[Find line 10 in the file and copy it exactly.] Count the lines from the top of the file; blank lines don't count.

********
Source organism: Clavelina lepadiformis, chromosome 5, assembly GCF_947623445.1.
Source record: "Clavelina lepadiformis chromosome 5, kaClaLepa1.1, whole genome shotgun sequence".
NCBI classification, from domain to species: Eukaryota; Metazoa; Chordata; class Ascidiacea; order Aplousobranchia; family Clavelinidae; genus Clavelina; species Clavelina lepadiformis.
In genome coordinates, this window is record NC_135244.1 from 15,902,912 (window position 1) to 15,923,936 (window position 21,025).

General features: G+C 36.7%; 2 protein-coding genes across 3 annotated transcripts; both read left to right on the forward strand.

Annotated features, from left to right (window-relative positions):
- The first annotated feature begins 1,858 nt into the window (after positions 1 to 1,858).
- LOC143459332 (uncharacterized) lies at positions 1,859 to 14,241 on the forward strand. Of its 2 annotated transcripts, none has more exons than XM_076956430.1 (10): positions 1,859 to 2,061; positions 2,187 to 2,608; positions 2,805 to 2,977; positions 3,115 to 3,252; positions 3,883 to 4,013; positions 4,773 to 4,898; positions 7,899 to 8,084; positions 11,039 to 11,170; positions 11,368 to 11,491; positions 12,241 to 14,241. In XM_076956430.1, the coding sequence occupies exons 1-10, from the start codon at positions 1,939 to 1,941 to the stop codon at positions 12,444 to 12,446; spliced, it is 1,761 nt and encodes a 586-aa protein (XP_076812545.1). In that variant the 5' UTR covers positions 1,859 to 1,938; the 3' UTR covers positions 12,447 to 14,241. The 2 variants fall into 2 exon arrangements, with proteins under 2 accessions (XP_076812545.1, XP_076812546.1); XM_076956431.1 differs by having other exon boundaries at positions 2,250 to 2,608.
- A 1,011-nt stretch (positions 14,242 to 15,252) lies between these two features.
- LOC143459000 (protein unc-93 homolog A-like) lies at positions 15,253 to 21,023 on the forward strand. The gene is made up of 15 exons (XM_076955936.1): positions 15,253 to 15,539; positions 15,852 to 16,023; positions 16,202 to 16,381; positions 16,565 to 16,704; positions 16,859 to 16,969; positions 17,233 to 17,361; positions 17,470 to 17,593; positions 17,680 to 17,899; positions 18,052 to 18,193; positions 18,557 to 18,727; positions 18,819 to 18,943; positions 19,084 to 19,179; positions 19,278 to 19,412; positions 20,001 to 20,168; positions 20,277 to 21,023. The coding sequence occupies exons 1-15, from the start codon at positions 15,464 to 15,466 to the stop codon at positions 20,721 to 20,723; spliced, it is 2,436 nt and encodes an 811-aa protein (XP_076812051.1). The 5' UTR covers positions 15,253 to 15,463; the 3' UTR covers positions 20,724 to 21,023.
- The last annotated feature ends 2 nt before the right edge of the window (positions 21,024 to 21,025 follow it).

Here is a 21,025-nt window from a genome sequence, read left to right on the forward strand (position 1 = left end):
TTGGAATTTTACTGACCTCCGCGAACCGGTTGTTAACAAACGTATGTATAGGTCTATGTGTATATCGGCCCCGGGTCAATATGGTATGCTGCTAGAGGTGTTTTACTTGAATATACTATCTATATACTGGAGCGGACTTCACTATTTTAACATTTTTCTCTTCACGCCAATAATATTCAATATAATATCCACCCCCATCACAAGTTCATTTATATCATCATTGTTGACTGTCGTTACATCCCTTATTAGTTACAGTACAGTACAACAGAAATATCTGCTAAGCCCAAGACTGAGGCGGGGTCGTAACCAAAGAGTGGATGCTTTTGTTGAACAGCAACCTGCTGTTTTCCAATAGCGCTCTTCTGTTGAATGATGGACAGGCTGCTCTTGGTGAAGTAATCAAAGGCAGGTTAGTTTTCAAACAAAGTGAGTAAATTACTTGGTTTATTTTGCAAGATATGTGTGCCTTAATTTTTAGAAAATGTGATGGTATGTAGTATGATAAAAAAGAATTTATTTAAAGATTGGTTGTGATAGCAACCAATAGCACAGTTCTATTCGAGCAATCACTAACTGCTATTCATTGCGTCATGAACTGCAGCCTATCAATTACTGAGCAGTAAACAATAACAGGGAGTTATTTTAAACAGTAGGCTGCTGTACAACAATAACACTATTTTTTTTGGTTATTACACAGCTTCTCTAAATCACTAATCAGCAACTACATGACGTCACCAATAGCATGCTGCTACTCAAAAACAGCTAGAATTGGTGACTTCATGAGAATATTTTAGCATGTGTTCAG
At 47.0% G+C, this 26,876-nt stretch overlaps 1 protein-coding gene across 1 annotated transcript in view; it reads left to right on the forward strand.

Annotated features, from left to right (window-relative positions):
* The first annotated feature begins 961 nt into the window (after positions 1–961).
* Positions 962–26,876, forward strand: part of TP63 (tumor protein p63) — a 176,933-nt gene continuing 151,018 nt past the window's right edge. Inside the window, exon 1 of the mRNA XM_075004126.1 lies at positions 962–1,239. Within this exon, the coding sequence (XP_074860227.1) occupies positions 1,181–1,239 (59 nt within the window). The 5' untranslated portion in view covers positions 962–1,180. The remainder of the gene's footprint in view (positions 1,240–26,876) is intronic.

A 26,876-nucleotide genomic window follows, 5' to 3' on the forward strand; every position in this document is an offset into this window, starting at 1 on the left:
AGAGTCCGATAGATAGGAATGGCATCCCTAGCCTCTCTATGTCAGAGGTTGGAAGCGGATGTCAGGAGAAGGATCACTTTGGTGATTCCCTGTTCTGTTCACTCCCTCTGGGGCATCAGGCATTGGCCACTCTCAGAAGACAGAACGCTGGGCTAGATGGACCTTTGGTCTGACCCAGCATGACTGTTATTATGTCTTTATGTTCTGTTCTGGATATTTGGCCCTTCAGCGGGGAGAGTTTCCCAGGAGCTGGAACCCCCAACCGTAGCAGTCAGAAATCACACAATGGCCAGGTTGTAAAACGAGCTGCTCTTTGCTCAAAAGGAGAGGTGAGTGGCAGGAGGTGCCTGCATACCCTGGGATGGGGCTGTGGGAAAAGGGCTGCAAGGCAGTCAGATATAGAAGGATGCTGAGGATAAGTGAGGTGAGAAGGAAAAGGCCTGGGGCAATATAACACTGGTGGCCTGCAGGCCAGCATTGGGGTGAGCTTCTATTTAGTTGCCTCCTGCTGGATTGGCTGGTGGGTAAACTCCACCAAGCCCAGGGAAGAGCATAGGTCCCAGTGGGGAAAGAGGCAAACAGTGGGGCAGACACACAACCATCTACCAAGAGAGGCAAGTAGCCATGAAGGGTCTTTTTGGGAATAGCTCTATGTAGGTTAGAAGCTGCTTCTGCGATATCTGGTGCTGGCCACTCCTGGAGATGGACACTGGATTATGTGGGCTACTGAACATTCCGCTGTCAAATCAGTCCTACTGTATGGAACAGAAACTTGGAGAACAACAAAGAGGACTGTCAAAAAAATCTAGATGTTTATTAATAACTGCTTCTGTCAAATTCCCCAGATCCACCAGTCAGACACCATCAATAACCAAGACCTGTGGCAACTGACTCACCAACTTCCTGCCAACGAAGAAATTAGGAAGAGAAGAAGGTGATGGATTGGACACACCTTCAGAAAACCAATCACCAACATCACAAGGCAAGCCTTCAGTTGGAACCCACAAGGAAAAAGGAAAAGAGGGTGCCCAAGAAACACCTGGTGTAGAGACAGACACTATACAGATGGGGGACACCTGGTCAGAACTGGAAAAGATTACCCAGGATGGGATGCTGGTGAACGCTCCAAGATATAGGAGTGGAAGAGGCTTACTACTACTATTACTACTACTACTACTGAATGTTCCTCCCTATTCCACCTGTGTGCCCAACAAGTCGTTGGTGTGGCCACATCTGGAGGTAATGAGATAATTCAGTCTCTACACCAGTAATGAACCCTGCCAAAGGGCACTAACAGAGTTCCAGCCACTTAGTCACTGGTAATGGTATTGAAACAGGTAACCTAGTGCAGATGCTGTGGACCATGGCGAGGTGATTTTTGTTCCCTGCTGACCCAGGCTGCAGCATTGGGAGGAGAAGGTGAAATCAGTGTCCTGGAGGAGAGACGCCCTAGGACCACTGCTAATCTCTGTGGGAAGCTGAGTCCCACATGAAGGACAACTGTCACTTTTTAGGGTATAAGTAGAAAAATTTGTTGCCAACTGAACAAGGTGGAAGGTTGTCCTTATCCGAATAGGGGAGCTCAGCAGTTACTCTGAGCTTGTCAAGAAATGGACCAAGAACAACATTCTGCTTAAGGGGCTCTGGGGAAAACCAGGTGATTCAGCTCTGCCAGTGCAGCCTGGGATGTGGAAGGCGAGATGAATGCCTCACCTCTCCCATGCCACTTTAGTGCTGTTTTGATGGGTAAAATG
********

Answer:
- LOC143459000 (protein unc-93 homolog A-like) lies at positions 15,253 to 21,023 on the forward strand. The gene is made up of 15 exons (XM_076955936.1): positions 15,253 to 15,539; positions 15,852 to 16,023; positions 16,202 to 16,381; positions 16,565 to 16,704; positions 16,859 to 16,969; positions 17,233 to 17,361; positions 17,470 to 17,593; positions 17,680 to 17,899; positions 18,052 to 18,193; positions 18,557 to 18,727; positions 18,819 to 18,943; positions 19,084 to 19,179; positions 19,278 to 19,412; positions 20,001 to 20,168; positions 20,277 to 21,023. The coding sequence occupies exons 1-15, from the start codon at positions 15,464 to 15,466 to the stop codon at positions 20,721 to 20,723; spliced, it is 2,436 nt and encodes an 811-aa protein (XP_076812051.1). The 5' UTR covers positions 15,253 to 15,463; the 3' UTR covers positions 20,724 to 21,023.